Due to what has been called a hunger for connectivity, over half of the population of the United States is on Facebook: 152.9 million as of February 2012. Many older Americans tell their friends that they joined Facebook so that they can see what their adult children are up to. Since their children and grandchildren seldom call them, they join Facebook to stay in touch.
For the younger generations, the immediacy of connectivity offered by Facebook and Twitter has become essential. Social networking, a term coined by Mark Zuckerberg when he founded Facebook, was initially predicted to be just another passing phase but has become a staple in the seemingly bottomless need for instant information of this twenty-first century. Launched in 2004, active users of Facebook grew from an initial million to over 750 million in 2011.
Coupling these data with the fact that one out of three purchases are bought on- line, it should be clear that current marketing strategies should change in order to conform. But how?
Largely in the experimental stages of new methods of advertising, a few large companies like Starbucks, Walmart and the Palms, an upscale casino in Las Vegas, have made what they consider decent in- roads into the new culture of social network users. Taking advantage of those users who are “influencers” in their network, the companies have solicited these individuals to post their product and to “like” them in exchange for coupons which can be redeemed for cash or for product. These influencers are deemed as such by their followers due to the power of their personality, opinions and or expertise.
Those of us with a product we know is excellent can easily experiment with some of these same methods. For example, we can locate loyal customers who use Twitter and then offer them discounts for each ten tweets about our product to their followers. Similar methods can be offered to those who like us on Facebook; really these are just variations on the testimonials network marketers have used for years.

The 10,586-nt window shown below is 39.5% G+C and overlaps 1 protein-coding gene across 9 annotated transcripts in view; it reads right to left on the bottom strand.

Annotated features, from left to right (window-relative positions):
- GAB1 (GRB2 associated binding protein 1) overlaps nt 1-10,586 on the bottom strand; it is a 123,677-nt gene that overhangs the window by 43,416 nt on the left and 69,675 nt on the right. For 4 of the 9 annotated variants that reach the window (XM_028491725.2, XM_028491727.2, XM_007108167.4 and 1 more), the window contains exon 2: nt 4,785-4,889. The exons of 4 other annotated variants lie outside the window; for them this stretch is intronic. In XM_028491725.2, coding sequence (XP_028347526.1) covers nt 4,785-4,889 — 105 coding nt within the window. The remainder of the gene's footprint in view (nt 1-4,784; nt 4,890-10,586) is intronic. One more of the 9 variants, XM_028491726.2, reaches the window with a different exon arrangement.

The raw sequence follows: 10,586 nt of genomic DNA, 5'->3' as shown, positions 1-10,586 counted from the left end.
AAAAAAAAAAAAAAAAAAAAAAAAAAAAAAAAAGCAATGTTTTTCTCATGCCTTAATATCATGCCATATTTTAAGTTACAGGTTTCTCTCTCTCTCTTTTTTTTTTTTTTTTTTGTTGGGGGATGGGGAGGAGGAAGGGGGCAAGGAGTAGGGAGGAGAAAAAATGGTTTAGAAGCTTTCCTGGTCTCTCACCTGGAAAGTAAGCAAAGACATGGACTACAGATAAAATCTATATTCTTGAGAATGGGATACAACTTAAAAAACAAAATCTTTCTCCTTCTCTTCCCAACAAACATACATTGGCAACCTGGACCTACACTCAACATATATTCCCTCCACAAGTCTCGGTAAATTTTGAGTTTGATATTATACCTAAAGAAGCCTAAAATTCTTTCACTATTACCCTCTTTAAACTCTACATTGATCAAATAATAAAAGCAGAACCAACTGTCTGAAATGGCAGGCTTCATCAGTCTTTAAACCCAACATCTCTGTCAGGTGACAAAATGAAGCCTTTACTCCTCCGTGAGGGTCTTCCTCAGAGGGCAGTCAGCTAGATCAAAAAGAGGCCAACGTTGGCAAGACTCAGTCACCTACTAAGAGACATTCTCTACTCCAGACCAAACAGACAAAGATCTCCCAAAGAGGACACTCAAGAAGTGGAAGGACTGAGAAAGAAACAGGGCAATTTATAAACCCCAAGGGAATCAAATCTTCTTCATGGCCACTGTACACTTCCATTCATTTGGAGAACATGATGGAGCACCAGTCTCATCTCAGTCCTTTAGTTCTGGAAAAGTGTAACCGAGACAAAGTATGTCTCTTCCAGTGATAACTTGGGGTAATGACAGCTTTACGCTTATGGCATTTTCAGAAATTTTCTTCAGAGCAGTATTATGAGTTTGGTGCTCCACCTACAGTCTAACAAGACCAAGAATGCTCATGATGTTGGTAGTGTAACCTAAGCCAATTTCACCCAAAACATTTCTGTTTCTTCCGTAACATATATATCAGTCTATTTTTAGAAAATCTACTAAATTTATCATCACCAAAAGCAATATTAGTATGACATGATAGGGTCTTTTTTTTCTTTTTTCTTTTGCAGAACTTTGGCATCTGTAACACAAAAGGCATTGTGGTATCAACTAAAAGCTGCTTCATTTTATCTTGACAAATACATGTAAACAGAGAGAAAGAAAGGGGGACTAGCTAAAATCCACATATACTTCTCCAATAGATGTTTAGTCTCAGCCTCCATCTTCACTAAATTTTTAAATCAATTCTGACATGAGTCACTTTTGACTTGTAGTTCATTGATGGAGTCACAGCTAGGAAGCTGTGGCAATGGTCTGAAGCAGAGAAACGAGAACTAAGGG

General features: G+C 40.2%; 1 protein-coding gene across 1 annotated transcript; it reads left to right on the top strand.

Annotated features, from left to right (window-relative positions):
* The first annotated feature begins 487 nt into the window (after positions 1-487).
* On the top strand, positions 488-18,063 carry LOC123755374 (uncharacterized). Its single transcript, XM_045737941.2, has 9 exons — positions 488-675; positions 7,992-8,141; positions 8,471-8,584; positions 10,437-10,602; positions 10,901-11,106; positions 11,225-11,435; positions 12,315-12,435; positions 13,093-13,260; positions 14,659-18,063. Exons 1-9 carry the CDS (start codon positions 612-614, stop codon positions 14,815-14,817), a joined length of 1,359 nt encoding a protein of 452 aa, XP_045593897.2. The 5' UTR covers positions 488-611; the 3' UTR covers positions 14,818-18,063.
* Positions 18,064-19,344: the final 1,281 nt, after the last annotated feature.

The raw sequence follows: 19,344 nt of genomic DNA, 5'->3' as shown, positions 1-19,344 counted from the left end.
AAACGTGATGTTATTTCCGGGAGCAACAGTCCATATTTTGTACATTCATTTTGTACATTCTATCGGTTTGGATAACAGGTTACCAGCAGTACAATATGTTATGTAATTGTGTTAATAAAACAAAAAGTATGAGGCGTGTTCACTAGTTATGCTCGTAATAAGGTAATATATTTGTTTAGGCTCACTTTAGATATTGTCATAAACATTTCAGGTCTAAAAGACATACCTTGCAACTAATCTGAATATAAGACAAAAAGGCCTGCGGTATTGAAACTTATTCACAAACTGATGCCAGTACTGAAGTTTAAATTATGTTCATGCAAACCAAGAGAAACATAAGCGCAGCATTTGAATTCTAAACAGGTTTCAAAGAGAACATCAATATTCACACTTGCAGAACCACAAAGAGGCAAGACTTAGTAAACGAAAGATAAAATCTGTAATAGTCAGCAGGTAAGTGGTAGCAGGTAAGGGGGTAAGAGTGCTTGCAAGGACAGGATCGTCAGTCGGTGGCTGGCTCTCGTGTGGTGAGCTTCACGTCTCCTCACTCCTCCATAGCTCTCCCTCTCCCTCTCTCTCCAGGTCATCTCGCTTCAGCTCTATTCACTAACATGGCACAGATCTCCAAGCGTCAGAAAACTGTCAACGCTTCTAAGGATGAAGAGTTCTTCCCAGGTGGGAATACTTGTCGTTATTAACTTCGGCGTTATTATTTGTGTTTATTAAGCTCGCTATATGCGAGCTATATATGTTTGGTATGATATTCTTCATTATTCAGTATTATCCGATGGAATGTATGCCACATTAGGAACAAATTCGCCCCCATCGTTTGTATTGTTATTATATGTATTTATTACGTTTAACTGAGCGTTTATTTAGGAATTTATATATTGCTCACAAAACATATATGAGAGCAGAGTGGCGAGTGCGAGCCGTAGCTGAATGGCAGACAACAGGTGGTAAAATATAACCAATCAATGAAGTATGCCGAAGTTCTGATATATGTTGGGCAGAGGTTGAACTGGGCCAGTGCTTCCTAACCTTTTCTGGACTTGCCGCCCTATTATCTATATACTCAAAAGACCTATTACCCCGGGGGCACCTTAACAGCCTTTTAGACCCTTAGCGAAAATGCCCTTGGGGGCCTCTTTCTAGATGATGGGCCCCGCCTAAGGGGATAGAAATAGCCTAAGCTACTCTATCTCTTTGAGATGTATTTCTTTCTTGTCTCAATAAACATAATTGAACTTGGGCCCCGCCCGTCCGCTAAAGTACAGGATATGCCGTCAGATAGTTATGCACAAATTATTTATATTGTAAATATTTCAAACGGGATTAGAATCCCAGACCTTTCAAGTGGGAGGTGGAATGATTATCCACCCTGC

The emergence of social media has not changed the fundamental axiom of marketing: “WIIFM” or what’s in it for me? If anything, the principle is magnified through 153 million social media active users with friends numbering between one and three hundred. If they like us and our products, be assured that they will talk about it.
The tried and true essentials of marketing remain: a trusted, consistently high quality product with excellent customer service. These are even more essential now than in prior years due to the number of sites to receive purchasing advice. Where only five years ago, Consumer Reports was the sole source of receiving honest feedback on a fairly limited range of products, contemporary curious potential buyers can now check out customer satisfaction with almost any product at on-line at sites like Google, Yelp, and Trusted Opinion.